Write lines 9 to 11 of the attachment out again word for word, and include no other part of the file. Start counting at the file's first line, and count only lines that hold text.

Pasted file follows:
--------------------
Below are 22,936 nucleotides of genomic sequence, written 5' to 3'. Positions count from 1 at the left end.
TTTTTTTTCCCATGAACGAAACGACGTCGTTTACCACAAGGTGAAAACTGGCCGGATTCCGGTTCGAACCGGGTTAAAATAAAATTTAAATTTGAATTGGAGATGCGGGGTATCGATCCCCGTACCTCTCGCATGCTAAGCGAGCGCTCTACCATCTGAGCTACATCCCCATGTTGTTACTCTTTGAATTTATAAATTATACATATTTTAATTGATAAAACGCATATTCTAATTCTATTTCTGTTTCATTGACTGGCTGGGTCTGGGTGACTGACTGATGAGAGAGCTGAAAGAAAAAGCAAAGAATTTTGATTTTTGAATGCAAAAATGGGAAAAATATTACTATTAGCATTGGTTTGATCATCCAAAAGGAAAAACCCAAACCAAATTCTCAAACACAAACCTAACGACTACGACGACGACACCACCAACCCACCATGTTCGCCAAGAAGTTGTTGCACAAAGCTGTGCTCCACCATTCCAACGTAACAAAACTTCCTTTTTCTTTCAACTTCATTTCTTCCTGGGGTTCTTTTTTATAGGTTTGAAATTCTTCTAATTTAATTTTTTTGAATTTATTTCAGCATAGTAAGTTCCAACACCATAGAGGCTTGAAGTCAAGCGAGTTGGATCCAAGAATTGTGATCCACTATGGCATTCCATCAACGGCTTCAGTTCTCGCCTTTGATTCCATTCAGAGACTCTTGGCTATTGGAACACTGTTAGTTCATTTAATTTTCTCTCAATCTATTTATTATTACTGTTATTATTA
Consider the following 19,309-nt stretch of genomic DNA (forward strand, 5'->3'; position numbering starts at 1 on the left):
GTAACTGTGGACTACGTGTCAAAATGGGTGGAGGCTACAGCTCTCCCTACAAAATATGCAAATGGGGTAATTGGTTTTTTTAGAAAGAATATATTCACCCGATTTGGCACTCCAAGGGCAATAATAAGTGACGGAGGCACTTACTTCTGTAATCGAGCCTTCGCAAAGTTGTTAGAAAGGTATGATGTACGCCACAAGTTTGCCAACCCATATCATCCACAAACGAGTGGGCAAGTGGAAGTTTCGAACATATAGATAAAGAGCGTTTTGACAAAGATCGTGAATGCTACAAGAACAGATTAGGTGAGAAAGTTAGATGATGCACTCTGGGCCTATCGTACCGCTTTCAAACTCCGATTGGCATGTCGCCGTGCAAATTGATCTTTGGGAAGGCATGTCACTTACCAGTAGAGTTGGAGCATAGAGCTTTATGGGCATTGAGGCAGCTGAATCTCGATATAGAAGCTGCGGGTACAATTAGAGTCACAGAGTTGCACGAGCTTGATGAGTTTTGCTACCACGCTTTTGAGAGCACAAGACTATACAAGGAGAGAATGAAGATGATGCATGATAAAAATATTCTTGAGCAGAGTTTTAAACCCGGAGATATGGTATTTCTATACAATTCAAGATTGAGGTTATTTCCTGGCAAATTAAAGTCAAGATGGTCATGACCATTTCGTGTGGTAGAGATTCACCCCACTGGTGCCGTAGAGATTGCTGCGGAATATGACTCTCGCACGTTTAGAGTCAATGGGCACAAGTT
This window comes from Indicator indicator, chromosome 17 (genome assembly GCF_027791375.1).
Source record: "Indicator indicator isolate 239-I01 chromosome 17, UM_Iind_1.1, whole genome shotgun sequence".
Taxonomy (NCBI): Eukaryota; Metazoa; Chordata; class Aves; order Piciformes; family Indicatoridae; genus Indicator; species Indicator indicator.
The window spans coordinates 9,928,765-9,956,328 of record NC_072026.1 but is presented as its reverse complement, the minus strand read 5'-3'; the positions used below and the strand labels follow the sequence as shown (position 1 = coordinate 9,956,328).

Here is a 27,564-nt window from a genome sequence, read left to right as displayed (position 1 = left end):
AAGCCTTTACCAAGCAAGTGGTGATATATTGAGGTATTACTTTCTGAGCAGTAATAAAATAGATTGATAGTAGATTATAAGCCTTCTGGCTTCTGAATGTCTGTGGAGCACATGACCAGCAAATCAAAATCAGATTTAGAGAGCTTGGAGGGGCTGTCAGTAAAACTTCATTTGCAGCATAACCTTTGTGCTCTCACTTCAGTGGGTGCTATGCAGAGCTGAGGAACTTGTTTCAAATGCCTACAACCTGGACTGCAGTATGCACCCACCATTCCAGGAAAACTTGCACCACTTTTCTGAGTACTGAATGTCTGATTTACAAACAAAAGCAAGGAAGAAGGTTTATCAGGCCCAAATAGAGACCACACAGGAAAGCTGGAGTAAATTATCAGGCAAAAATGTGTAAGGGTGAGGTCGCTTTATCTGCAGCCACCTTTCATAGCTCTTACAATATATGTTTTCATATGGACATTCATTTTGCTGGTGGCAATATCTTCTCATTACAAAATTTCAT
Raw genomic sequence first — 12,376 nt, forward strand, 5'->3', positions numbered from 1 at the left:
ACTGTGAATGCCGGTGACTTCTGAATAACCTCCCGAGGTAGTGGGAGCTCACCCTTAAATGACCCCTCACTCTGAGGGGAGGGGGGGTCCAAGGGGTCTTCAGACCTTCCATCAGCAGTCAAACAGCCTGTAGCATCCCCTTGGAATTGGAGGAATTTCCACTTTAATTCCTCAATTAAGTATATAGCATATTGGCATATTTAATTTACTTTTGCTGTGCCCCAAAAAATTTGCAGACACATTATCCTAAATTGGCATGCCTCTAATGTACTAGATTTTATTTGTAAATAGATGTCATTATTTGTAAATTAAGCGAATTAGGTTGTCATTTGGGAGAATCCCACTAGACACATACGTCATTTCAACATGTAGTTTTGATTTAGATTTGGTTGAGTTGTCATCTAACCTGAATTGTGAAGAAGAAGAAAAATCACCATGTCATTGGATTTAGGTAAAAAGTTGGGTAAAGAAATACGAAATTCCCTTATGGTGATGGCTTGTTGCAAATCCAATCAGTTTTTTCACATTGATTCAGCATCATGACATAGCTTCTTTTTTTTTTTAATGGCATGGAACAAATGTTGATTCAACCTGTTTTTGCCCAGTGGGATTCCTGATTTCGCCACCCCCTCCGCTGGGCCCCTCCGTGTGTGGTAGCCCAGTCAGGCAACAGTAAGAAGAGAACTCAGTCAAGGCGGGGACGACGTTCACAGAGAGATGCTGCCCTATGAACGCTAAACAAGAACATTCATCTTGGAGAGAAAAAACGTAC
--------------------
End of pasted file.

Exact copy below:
Here is a 27,564-nt window from a genome sequence, read left to right as displayed (position 1 = left end):
AAGCCTTTACCAAGCAAGTGGTGATATATTGAGGTATTACTTTCTGAGCAGTAATAAAATAGATTGATAGTAGATTATAAGCCTTCTGGCTTCTGAATGTCTGTGGAGCACATGACCAGCAAATCAAAATCAGATTTAGAGAGCTTGGAGGGGCTGTCAGTAAAACTTCATTTGCAGCATAACCTTTGTGCTCTCACTTCAGTGGGTGCTATGCAGAGCTGAGGAACTTGTTTCAAATGCCTACAACCTGGACTGCAGTATGCACCCACCATTCCAGGAAAACTTGCACCACTTTTCTGAGTACTGAATGTCTGATTTACAAACAAAAGCAAGGAAGAAGGTTTATCAGGCCCAAATAGAGACCACACAGGAAAGCTGGAGTAAATTATCAGGCAAAAATGTGTAAGGGTGAGGTCGCTTTATCTGCAGCCACCTTTCATAGCTCTTACAATATATGTTTTCATATGGACATTCATTTTGCTGGTGGCAATATCTTCTCATTACAAAATTTCAT
Raw genomic sequence first — 12,376 nt, forward strand, 5'->3', positions numbered from 1 at the left: